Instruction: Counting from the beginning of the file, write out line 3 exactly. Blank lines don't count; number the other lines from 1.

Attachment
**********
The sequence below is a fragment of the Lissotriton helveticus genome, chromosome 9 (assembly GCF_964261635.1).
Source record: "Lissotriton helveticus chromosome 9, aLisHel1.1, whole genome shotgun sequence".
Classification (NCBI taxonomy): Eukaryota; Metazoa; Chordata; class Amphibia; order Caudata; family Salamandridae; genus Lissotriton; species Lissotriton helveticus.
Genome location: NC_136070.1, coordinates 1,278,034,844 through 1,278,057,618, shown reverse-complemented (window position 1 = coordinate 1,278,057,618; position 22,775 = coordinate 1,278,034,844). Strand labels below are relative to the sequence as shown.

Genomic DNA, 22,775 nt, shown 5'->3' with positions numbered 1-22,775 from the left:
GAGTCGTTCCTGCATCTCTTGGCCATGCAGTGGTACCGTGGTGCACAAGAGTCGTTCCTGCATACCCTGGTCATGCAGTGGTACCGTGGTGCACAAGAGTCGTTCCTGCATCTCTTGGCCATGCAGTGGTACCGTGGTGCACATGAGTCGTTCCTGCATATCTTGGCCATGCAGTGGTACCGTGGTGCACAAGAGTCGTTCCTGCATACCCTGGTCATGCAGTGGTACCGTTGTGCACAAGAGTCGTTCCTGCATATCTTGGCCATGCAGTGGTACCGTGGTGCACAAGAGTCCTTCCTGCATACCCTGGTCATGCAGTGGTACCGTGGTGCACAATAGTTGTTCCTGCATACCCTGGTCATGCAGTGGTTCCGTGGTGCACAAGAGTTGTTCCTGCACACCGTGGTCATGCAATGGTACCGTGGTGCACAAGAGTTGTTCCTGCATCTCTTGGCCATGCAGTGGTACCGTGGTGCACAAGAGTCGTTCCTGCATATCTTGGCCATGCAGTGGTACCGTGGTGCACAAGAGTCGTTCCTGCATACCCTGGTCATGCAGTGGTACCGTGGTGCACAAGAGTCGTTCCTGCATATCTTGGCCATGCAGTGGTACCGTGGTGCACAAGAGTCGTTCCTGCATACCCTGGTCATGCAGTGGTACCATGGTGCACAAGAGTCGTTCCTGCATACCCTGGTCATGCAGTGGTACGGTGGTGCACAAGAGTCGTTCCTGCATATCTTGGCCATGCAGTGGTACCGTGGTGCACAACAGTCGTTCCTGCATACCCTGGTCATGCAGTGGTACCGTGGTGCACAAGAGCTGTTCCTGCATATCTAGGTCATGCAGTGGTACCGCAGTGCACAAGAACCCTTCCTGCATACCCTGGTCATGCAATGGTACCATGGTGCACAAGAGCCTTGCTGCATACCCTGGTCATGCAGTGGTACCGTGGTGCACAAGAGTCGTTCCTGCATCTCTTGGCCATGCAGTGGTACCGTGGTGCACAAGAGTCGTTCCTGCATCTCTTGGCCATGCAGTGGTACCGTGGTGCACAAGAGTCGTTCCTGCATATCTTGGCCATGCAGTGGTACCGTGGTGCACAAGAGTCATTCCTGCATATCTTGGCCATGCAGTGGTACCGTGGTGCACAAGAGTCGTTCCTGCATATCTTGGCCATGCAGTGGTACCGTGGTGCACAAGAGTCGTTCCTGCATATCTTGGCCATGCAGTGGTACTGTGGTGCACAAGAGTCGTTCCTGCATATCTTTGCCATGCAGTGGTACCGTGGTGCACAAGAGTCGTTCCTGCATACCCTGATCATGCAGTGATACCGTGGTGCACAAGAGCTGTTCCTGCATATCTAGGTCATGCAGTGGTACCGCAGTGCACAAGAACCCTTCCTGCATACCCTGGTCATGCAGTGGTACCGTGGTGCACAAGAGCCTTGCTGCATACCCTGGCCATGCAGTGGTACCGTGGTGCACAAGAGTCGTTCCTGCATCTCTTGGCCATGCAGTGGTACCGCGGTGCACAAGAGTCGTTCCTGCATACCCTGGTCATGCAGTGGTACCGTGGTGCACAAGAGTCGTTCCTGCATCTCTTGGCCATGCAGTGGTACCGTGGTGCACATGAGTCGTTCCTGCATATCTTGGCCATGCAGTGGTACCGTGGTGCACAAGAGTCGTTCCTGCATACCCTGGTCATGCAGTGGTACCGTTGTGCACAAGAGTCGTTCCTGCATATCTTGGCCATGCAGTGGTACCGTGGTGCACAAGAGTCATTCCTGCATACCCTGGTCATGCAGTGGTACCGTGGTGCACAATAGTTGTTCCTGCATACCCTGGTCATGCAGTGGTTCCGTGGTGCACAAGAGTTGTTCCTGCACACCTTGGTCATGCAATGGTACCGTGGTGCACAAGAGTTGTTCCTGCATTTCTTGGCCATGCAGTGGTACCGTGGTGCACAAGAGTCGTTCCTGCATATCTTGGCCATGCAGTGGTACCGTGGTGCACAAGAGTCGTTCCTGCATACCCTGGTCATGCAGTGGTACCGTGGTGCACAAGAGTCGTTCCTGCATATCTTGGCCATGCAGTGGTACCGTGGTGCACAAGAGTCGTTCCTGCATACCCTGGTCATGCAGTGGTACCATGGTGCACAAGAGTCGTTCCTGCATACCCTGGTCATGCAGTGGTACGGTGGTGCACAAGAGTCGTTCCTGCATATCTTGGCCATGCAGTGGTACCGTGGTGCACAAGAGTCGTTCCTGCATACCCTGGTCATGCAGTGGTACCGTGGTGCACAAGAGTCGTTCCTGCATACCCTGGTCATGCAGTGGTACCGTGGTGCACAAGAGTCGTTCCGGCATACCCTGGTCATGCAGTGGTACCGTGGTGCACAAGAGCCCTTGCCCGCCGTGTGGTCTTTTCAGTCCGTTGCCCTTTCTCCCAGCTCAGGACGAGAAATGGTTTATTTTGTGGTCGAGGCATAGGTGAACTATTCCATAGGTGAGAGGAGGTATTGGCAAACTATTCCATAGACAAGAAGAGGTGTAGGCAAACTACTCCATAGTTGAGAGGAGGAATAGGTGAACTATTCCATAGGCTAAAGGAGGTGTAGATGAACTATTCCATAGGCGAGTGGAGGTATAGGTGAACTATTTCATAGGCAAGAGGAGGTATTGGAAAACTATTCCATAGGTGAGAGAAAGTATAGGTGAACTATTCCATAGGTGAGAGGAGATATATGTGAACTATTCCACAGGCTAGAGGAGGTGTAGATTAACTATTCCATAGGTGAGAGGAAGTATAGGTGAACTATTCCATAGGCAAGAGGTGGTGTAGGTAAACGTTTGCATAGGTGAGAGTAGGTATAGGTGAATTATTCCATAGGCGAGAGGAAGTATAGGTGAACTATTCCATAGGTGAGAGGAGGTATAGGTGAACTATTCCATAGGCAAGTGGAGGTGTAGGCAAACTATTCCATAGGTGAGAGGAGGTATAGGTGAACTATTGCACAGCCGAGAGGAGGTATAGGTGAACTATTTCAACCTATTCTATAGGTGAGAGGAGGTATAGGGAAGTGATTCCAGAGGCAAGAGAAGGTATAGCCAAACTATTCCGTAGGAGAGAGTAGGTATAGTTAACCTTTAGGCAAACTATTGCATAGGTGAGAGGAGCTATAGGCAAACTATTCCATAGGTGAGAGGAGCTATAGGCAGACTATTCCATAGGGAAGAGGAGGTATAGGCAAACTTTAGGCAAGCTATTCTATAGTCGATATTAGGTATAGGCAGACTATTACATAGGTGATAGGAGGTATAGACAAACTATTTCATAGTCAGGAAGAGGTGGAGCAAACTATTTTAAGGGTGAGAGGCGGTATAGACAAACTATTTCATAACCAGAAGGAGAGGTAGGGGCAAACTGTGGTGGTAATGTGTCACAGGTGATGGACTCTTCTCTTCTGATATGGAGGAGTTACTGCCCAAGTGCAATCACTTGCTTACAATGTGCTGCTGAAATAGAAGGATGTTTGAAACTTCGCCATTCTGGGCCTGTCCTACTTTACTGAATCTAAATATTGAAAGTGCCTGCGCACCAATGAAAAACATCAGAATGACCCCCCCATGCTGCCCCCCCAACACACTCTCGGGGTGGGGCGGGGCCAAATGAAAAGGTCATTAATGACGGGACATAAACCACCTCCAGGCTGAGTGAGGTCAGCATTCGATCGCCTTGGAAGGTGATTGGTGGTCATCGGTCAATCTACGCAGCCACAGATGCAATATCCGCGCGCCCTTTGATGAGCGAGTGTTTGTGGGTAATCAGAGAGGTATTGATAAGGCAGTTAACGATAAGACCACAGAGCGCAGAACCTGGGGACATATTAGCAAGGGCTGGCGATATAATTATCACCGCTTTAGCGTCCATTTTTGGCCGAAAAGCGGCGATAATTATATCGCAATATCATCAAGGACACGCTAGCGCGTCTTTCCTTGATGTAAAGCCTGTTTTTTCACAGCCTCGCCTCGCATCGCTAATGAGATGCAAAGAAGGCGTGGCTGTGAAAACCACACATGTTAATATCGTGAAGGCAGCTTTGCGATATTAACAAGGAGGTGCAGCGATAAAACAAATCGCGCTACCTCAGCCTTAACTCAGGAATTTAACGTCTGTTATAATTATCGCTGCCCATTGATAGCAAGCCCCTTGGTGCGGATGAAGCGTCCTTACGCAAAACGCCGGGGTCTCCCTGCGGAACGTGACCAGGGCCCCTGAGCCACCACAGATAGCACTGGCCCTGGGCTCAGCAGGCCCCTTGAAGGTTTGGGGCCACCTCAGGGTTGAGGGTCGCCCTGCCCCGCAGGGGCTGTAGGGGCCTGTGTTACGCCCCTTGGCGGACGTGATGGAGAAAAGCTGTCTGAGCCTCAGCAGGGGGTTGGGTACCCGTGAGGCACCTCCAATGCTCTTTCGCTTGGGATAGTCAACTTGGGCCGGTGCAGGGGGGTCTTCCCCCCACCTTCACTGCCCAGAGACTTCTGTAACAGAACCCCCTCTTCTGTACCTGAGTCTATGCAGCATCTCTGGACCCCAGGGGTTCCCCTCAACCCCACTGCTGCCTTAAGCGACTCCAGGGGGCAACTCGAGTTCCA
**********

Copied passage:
Classification (NCBI taxonomy): Eukaryota; Metazoa; Chordata; class Amphibia; order Caudata; family Salamandridae; genus Lissotriton; species Lissotriton helveticus.